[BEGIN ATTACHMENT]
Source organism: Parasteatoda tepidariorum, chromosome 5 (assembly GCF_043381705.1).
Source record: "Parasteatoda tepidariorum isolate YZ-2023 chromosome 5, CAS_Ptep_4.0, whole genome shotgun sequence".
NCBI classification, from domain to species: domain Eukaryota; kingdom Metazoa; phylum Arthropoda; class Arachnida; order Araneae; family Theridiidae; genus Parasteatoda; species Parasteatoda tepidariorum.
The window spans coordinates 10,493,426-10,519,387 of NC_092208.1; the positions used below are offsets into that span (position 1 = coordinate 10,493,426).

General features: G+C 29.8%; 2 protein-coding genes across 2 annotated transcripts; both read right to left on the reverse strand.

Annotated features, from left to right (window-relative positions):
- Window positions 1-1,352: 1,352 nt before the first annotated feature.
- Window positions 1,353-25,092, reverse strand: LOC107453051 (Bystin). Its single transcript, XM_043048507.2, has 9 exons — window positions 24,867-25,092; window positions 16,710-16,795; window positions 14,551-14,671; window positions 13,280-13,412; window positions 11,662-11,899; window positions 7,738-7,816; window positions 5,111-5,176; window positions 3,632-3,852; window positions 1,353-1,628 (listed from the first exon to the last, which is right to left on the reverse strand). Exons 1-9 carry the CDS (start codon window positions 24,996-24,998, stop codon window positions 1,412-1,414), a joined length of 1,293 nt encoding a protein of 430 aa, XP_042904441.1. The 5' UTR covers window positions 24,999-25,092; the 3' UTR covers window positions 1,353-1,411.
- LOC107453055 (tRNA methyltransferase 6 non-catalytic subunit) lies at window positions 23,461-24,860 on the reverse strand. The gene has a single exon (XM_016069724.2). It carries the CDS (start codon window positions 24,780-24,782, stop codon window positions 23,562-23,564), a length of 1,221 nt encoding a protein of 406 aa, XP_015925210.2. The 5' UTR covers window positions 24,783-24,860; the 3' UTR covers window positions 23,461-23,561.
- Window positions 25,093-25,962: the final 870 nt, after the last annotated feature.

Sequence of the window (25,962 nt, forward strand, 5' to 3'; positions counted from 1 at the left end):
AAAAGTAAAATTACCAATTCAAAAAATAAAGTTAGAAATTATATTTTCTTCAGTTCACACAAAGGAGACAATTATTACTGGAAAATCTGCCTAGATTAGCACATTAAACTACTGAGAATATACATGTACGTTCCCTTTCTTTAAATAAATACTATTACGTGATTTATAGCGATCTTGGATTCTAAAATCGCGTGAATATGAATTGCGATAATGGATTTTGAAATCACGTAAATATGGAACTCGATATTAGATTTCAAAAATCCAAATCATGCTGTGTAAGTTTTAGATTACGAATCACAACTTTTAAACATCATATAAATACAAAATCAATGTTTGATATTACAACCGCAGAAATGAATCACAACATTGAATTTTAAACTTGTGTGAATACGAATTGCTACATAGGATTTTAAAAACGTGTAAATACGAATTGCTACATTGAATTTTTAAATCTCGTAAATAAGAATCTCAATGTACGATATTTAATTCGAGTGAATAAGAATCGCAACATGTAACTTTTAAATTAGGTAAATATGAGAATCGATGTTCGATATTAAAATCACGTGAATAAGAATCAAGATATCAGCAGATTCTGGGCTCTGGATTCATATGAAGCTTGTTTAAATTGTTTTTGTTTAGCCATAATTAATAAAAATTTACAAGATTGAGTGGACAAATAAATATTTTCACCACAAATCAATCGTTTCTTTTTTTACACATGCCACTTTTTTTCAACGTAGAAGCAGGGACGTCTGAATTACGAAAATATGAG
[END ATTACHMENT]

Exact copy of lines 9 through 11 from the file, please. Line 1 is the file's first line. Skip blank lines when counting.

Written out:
- LOC107453055 (tRNA methyltransferase 6 non-catalytic subunit) lies at window positions 23,461-24,860 on the reverse strand. The gene has a single exon (XM_016069724.2). It carries the CDS (start codon window positions 24,780-24,782, stop codon window positions 23,562-23,564), a length of 1,221 nt encoding a protein of 406 aa, XP_015925210.2. The 5' UTR covers window positions 24,783-24,860; the 3' UTR covers window positions 23,461-23,561.
- Window positions 25,093-25,962: the final 870 nt, after the last annotated feature.

Sequence of the window (25,962 nt, forward strand, 5' to 3'; positions counted from 1 at the left end):